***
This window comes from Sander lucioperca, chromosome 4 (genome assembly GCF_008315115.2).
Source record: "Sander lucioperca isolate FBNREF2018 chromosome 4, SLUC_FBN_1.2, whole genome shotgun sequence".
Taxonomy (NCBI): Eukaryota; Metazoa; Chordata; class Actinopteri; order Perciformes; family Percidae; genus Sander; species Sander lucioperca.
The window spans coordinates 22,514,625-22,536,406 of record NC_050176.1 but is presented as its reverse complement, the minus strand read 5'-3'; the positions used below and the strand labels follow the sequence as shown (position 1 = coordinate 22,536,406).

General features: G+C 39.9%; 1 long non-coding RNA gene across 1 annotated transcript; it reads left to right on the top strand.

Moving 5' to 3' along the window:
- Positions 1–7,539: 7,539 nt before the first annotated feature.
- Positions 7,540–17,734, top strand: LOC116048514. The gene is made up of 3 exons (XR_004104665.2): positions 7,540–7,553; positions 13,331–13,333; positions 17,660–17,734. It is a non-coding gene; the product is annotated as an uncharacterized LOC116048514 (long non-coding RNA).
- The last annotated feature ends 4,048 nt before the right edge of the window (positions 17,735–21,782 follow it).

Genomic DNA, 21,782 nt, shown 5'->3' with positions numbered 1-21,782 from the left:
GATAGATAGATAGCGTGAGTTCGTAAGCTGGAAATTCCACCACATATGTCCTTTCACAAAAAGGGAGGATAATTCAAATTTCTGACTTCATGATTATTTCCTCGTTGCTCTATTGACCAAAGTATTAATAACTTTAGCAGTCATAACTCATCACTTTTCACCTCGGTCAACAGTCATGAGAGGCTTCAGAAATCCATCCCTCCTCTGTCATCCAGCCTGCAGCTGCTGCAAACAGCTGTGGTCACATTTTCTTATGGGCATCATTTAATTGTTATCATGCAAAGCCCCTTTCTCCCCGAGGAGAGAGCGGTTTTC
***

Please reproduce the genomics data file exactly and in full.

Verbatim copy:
This window comes from Sander lucioperca, chromosome 4 (genome assembly GCF_008315115.2).
Source record: "Sander lucioperca isolate FBNREF2018 chromosome 4, SLUC_FBN_1.2, whole genome shotgun sequence".
Taxonomy (NCBI): Eukaryota; Metazoa; Chordata; class Actinopteri; order Perciformes; family Percidae; genus Sander; species Sander lucioperca.
The window spans coordinates 22,514,625-22,536,406 of record NC_050176.1 but is presented as its reverse complement, the minus strand read 5'-3'; the positions used below and the strand labels follow the sequence as shown (position 1 = coordinate 22,536,406).

General features: G+C 39.9%; 1 long non-coding RNA gene across 1 annotated transcript; it reads left to right on the top strand.

Moving 5' to 3' along the window:
- Positions 1–7,539: 7,539 nt before the first annotated feature.
- Positions 7,540–17,734, top strand: LOC116048514. The gene is made up of 3 exons (XR_004104665.2): positions 7,540–7,553; positions 13,331–13,333; positions 17,660–17,734. It is a non-coding gene; the product is annotated as an uncharacterized LOC116048514 (long non-coding RNA).
- The last annotated feature ends 4,048 nt before the right edge of the window (positions 17,735–21,782 follow it).

Genomic DNA, 21,782 nt, shown 5'->3' with positions numbered 1-21,782 from the left:
GATAGATAGATAGCGTGAGTTCGTAAGCTGGAAATTCCACCACATATGTCCTTTCACAAAAAGGGAGGATAATTCAAATTTCTGACTTCATGATTATTTCCTCGTTGCTCTATTGACCAAAGTATTAATAACTTTAGCAGTCATAACTCATCACTTTTCACCTCGGTCAACAGTCATGAGAGGCTTCAGAAATCCATCCCTCCTCTGTCATCCAGCCTGCAGCTGCTGCAAACAGCTGTGGTCACATTTTCTTATGGGCATCATTTAATTGTTATCATGCAAAGCCCCTTTCTCCCCGAGGAGAGAGCGGTTTTC